Appears in

Oxford Companion to Wine

Oxford Companion to Wine

By Jancis Robinson

Published 2006

  • About

water is the most important constituent of wine (see wine composition) and access to reliable supplies of good-quality water, particularly for irrigation, is becoming a pressing problem for an increasing number of wine producers, particularly in inland Australia and much of California—not least because of climate change, drought, and problems associated with salinity.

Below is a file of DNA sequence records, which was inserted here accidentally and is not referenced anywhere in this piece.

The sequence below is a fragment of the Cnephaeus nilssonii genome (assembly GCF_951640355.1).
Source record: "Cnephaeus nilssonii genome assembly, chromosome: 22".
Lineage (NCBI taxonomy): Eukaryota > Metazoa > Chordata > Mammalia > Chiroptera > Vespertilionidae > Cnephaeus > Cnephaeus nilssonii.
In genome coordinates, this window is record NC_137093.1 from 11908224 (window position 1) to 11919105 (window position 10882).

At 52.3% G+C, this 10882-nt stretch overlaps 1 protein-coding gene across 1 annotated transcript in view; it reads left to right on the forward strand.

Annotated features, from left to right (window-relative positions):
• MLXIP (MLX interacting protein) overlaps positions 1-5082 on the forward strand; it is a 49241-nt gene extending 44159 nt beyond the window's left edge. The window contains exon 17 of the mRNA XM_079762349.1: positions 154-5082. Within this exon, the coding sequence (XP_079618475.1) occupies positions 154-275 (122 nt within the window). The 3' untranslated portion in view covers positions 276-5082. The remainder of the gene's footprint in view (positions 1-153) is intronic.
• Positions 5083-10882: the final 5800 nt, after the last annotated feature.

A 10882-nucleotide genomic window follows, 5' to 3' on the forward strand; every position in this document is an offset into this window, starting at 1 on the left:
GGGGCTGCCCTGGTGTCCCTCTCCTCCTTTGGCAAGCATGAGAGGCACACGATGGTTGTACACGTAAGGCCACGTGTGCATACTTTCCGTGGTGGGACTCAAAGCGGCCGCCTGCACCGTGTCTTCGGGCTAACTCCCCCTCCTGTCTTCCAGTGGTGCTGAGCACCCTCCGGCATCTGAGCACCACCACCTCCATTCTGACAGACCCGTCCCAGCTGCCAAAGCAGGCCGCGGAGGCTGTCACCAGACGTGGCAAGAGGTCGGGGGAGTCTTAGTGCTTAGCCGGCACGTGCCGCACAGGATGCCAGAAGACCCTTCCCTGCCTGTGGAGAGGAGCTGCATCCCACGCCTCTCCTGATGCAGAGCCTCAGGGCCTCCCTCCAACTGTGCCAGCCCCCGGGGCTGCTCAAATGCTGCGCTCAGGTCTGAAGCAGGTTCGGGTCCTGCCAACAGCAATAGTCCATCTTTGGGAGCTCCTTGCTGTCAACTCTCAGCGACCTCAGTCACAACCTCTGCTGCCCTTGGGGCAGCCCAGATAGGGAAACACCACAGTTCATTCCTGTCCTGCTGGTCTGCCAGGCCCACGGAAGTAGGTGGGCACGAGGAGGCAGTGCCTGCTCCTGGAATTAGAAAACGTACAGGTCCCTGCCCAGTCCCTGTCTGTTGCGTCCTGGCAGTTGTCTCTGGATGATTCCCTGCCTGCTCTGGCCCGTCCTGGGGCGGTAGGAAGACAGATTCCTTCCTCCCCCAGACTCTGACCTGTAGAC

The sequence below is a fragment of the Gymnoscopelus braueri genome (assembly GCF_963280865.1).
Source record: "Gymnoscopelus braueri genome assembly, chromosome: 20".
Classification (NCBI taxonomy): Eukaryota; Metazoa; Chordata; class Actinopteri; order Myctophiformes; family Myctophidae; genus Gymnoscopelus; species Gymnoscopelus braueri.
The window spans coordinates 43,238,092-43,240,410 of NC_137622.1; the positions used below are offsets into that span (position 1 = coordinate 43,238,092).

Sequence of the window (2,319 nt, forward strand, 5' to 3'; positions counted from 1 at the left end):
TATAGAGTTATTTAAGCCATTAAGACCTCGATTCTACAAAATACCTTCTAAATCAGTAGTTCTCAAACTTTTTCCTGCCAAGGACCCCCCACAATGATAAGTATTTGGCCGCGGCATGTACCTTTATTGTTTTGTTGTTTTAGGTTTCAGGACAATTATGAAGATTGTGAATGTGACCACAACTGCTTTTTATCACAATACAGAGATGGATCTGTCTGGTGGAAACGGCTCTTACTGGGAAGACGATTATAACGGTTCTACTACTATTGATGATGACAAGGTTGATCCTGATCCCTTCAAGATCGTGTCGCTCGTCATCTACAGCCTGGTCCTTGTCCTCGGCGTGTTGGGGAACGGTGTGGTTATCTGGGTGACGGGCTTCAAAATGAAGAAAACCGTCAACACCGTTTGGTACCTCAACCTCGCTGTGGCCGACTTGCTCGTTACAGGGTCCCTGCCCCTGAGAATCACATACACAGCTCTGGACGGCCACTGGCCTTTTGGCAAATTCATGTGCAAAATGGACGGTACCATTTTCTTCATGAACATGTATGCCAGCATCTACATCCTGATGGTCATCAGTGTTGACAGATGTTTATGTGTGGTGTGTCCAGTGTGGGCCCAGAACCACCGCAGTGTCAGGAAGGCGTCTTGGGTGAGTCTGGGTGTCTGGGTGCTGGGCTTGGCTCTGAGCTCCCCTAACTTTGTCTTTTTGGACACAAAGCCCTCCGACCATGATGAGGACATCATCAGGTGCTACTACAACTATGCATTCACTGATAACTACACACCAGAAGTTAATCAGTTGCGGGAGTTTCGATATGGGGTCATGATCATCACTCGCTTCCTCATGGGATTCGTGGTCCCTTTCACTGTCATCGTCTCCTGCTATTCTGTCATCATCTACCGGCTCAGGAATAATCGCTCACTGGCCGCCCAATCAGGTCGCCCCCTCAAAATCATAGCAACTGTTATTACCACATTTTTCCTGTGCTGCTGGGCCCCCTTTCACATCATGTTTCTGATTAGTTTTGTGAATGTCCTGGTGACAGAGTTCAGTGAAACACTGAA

soil water, the product of rainfall and/or irrigation, is a prerequisite for vine growth and survival. photosynthesis, without which grapes would never ripen, depends on water being available (which is why ripening stops if water stress is too severe). Water in the form of well-timed rain can also be useful in dusting off grapes immediately prior to harvest.